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AT&T Corporation v. Hulteen (07-543) 
Seniority system insulates retirement calculations based on pre-PDA rules that differentiated on the basis of pregnancy (7-2) 
Decided May 15, 2009
[Text of full opinion]

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Prior to the Pregnancy Discrimination Act (PDA), enacted in 1978, the employer based pension calculations on a seniority system that relied on years of service minus uncredited leave time, giving less retirement credit for pregnancy absences than for medical leave generally. Upon enactment of the PDA in 1978, the employer replaced its old plan with the Anticipated Disability Plan, which provided the same service credit for pregnancy leave as for other disabilities prospectively, but did not make any retroactive adjustments for the pre-PDA personnel policies. Employee Hulteen therefore received less service credit for her pre-PDA pregnancy leave than she would have for general disability leave, resulting in a reduction in her total employment term and, consequently, a smaller pension. The lower courts held that this violated Title VII. 

The US Supreme Court reversed (7-2), holding that an employer does not necessarily violate the PDA when it pays pension benefits calculated in part under an accrual rule, applied only pre-PDA, that gave less retirement credit for pregnancy than for medical leave generally. Because the employer's pension payments accord with a bona fide seniority system's terms, they are insulated from challenge under Title VII §703(h). 

The Lilly Ledbetter Fair Pay Act of 2009 did not apply to this case because the employer's pre-PDA decision not to award Hulteen service credit for pregnancy leave was not discriminatory, with the consequence that Hulteen has not been "affected by application of a discriminatory compensation decision or other practice."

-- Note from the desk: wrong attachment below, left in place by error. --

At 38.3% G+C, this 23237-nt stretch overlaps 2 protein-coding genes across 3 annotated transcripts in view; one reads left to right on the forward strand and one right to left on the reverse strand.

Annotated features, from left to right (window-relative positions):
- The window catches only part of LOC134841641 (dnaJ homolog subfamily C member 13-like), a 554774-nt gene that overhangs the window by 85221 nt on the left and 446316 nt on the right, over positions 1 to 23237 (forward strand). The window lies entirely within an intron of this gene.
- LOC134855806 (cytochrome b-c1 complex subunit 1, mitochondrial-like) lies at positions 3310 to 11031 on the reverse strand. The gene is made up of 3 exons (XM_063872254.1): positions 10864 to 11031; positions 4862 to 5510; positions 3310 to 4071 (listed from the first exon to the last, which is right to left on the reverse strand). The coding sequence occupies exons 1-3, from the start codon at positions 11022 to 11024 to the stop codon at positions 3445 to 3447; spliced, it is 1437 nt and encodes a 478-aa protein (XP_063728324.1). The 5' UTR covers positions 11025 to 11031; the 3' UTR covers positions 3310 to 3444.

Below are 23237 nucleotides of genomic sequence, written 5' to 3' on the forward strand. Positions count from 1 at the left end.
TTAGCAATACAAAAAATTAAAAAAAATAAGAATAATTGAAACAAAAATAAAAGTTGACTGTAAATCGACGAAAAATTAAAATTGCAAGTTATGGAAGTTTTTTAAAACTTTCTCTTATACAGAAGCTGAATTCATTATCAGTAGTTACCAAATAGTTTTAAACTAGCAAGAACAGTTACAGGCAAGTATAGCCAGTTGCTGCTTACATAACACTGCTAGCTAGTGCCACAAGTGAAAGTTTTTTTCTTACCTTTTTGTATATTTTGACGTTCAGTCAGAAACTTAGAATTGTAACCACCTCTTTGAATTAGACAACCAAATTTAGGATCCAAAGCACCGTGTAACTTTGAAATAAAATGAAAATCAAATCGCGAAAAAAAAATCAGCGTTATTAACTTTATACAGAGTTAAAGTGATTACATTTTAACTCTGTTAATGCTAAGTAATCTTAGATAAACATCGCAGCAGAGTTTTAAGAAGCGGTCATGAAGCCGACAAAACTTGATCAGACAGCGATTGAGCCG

Case below: Hulteen v. AT&T Corporation  (9th Cir en banc 08/17/2007)  (14-1) 
Official docket sheet 
Certiorari granted June 23, 2008.
Oral argument:  December 10, 2008. [Transcript] The Solicitor General participated in oral argument as amicus curiae supporting Petitioner.

Question presented:  

Before the passage of the Pregnancy Discrimination Act of 1978 (PDA), it was lawful to award less service credit for pregnancy leaves than for other temporary disability leaves. Gilbert v. Gen. Elec. Co., 429 U.S. 125 (1976). Accordingly, the questions presented are

1. Whether an employer engages in a current violation of Title VII when, in making post-PDA eligibility determinations for pension and other benefits, the employer fails to restore service credit that female employees lost when they took pregnancy leaves under lawful pre-PDA leave policies. 

2. Whether the Ninth Circuit’s finding of a current violation of Title VII in such circumstances gives impermissible retroactive effect to the PDA. 

Certiorari Documents: 

Briefs on the merits: 

Counsel:

  • For Petitioner AT&T Corporation: Carter G. Phillips; Sidley Austin LLP; 1501 K Street, N.W.; Washington, DC  20005; cphillips@sidley.com; (202) 736-8270.  
  • For Respondents Noreen Hulteen, et al.: Judith E. Kurtz; Law Offices of Judith Kurtz; 192 Bocana Street; San Francisco, CA  94110; (415) 826-0244.

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